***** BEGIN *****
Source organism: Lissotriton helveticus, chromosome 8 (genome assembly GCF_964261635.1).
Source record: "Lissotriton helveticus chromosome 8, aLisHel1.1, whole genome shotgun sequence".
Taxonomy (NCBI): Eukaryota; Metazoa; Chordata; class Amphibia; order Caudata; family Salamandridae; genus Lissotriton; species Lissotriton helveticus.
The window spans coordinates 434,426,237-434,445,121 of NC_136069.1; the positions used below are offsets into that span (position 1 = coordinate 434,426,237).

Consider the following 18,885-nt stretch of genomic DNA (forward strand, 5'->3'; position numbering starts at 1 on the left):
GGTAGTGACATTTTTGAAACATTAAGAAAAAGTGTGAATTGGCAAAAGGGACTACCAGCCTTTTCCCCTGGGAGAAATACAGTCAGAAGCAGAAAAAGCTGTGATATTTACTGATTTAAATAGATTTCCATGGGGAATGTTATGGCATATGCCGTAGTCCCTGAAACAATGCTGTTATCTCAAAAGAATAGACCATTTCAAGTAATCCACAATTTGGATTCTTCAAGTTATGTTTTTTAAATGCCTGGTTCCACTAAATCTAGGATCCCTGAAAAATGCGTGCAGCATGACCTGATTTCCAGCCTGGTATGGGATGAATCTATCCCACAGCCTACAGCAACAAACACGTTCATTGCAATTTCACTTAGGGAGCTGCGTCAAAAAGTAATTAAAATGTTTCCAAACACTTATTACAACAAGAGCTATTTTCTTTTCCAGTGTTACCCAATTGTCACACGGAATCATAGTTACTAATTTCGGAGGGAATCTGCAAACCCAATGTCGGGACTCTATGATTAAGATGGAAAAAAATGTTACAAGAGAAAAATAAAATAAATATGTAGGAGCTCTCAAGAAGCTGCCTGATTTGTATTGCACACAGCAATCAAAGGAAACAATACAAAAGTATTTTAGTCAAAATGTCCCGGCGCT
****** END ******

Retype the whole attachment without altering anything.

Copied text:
Source organism: Lissotriton helveticus, chromosome 8 (genome assembly GCF_964261635.1).
Source record: "Lissotriton helveticus chromosome 8, aLisHel1.1, whole genome shotgun sequence".
Taxonomy (NCBI): Eukaryota; Metazoa; Chordata; class Amphibia; order Caudata; family Salamandridae; genus Lissotriton; species Lissotriton helveticus.
The window spans coordinates 434,426,237-434,445,121 of NC_136069.1; the positions used below are offsets into that span (position 1 = coordinate 434,426,237).

Consider the following 18,885-nt stretch of genomic DNA (forward strand, 5'->3'; position numbering starts at 1 on the left):
GGTAGTGACATTTTTGAAACATTAAGAAAAAGTGTGAATTGGCAAAAGGGACTACCAGCCTTTTCCCCTGGGAGAAATACAGTCAGAAGCAGAAAAAGCTGTGATATTTACTGATTTAAATAGATTTCCATGGGGAATGTTATGGCATATGCCGTAGTCCCTGAAACAATGCTGTTATCTCAAAAGAATAGACCATTTCAAGTAATCCACAATTTGGATTCTTCAAGTTATGTTTTTTAAATGCCTGGTTCCACTAAATCTAGGATCCCTGAAAAATGCGTGCAGCATGACCTGATTTCCAGCCTGGTATGGGATGAATCTATCCCACAGCCTACAGCAACAAACACGTTCATTGCAATTTCACTTAGGGAGCTGCGTCAAAAAGTAATTAAAATGTTTCCAAACACTTATTACAACAAGAGCTATTTTCTTTTCCAGTGTTACCCAATTGTCACACGGAATCATAGTTACTAATTTCGGAGGGAATCTGCAAACCCAATGTCGGGACTCTATGATTAAGATGGAAAAAAATGTTACAAGAGAAAAATAAAATAAATATGTAGGAGCTCTCAAGAAGCTGCCTGATTTGTATTGCACACAGCAATCAAAGGAAACAATACAAAAGTATTTTAGTCAAAATGTCCCGGCGCT